The study of creativity has received significant attention over the past century, with a recent increase in interest in collaborative, distributed creativity. We posit that creativity in distributed groups is fostered by software interfaces that specifically enable socio-emotional or affective communication. However, previous work on creativity and affect has primarily focused on the individual, while group creativity research has concentrated more on cognition rather than affect. In this paper we propose a new model for creativity in distributed groups, based on the theory of groups as complex systems, that includes affect as well as cognition and that explicitly calls out the interface between individuals as a key parameter of the model. We describe the model, the four stages of collaborative creativity and the causal dynamics in each stage, and demonstrate how affect and interface can facilitate the generation, selection, and amplification of ideas in the various stages of collaborative creativity. We then validate our model with data from three field sites. The data was collected from longitudinal studies of two distributed groups involved in producing creative products—astrophysicists studying supernovae and the expansion rate of the universe and children creating multimedia programming projects online—and interviews with staff in a multinational engineering company.
This book challenges the standard view that creativity comes only from within an individual by arguing that creativity also exists ‘outside’ of the mind or more precisely, that the human mind extends through the means of action into the world. The notion of ‘distributed creativity’ is not commonly used within the literature and yet it has the potential to revolutionise the way we think about creativity, from how we define and measure it to what we can practically do to foster and develop creativity. Drawing on cultural psychology, ecological psychology and advances in cognitive science, this book offers a basic framework for the study of distributed creativity that considers three main dimensions of creative work: sociality, materiality and temporality. Starting from the premise that creativity is distributed between people, between people and objects and across time, the book reviews theories and empirical examples that help us unpack each of these dimensions and above all, articulate them into a novel and meaningful conception of creativity as a simultaneously psychological and socio-material process. The volume concludes by examining the practical implications in adopting this perspective on creativity.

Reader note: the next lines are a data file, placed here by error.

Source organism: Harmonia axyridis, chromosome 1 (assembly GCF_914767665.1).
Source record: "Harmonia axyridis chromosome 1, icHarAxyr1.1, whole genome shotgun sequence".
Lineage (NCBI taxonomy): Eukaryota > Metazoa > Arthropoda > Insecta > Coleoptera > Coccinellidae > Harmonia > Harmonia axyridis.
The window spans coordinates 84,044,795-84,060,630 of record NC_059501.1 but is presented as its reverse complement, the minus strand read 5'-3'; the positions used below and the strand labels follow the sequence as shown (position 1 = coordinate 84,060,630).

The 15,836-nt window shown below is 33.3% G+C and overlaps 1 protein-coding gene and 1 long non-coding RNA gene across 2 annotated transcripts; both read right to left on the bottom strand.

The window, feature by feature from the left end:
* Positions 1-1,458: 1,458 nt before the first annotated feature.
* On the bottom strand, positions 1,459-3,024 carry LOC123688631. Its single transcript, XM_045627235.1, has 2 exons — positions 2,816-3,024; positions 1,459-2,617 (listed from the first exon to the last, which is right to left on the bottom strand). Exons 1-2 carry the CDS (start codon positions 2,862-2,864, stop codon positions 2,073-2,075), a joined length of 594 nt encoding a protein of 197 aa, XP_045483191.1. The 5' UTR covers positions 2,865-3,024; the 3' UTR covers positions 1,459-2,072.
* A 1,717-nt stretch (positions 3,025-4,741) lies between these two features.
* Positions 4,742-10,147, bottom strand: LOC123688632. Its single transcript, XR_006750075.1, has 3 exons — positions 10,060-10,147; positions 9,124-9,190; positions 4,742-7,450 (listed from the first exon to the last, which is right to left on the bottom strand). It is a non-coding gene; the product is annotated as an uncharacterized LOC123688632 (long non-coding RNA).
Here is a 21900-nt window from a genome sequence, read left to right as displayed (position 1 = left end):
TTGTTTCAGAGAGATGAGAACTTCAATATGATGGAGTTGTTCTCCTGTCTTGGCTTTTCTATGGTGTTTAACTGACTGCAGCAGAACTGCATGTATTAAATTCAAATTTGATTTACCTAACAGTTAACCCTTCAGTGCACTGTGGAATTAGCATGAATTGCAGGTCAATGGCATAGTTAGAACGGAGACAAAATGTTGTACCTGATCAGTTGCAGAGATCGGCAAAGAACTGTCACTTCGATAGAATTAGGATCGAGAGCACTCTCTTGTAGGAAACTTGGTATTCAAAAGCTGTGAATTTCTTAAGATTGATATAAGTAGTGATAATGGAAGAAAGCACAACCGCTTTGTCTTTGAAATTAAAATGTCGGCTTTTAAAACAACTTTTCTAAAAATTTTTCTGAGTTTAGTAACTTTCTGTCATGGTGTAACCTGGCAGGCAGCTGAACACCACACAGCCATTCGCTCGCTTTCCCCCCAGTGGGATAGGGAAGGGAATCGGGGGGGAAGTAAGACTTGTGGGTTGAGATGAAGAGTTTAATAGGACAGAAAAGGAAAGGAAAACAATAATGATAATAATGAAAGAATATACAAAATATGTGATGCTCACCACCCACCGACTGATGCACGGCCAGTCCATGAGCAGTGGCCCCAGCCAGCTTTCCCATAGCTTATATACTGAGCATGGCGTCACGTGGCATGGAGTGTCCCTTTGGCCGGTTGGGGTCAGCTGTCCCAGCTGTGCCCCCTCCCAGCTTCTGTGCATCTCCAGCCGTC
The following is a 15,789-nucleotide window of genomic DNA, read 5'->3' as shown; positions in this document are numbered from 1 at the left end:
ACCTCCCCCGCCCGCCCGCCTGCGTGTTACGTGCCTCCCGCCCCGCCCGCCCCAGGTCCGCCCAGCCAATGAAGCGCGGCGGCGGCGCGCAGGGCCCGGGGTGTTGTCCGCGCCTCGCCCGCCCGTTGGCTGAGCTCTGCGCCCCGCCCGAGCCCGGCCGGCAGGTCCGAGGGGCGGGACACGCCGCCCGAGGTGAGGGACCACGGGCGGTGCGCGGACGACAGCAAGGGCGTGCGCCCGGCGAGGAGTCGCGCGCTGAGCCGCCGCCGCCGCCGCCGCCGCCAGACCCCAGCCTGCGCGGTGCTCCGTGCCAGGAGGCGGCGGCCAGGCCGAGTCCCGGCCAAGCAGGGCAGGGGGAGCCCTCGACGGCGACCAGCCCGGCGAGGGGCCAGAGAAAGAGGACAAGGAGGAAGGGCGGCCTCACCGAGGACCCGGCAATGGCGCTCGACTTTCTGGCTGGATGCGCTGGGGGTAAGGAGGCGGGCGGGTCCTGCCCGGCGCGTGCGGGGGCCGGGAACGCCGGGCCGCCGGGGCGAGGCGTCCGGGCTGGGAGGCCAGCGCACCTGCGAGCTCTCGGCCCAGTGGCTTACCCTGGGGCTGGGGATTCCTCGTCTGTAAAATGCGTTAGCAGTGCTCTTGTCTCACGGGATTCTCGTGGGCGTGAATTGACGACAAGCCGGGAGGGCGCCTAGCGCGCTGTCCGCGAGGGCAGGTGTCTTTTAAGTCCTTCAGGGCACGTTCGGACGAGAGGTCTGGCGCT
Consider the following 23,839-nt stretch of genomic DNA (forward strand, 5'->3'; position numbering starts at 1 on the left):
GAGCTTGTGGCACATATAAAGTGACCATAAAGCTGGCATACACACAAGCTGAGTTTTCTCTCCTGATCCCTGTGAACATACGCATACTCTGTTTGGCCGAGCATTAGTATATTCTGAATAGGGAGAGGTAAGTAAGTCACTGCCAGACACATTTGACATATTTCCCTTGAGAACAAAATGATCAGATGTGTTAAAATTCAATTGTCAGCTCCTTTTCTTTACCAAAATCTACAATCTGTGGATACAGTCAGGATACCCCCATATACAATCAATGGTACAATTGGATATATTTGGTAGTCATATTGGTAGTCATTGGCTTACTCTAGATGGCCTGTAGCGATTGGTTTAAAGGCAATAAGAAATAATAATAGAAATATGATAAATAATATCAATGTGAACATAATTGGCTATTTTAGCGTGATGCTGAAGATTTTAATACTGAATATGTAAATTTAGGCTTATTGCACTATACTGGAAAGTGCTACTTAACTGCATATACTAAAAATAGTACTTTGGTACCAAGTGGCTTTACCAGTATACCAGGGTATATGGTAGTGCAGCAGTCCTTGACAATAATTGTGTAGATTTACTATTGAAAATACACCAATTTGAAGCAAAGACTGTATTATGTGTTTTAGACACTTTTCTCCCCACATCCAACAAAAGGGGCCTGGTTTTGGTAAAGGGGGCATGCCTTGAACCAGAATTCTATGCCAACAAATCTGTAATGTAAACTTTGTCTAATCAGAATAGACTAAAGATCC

This report offers: 1) A clear framework for the further development of creativity for children and young people; and, 2) A progression within this framework that starts with the Early Years, is embedded in (but goes beyond) mainstream education, develops a personalised approach, seeks to be inclusive of and responsive to the voice of children and young people and leads to pathways into Creative Industries. Key proposals:
1. Creative Portfolios – Develop a personal portfolio – a creative portfolio – incorporating both formal and informal learning.
2. Early Years – Ensure the visibility of creativity in the Early Learning goals and in the guidance for Children’s Centres.
3. Extended Schools – Set explicit expectations and incentives for creative activity in Extended Schools built on best practice in personalised learning.
4. Building Schools for the Future – Create spaces for creativity and community use.
5. Leading Creative Learning – Prepare new entrants to the education workforce for the roles involved in developing partnerships with creative organisations.
6. Practitioner Partnerships – Develop brokerage arrangements to build the capacity in education and creativity sectors.
7. Pathways to Creative Industries – Create a website to provide industry-approved careers advice and guidance.
8. Frameworks and Regulation – Encourage recognition of creativity through school self-evaluation and through including creativity as one of the themes for the national review programme.
9. The way forward – These proposals need further development. They will build on existing success and further nurture young creative talent.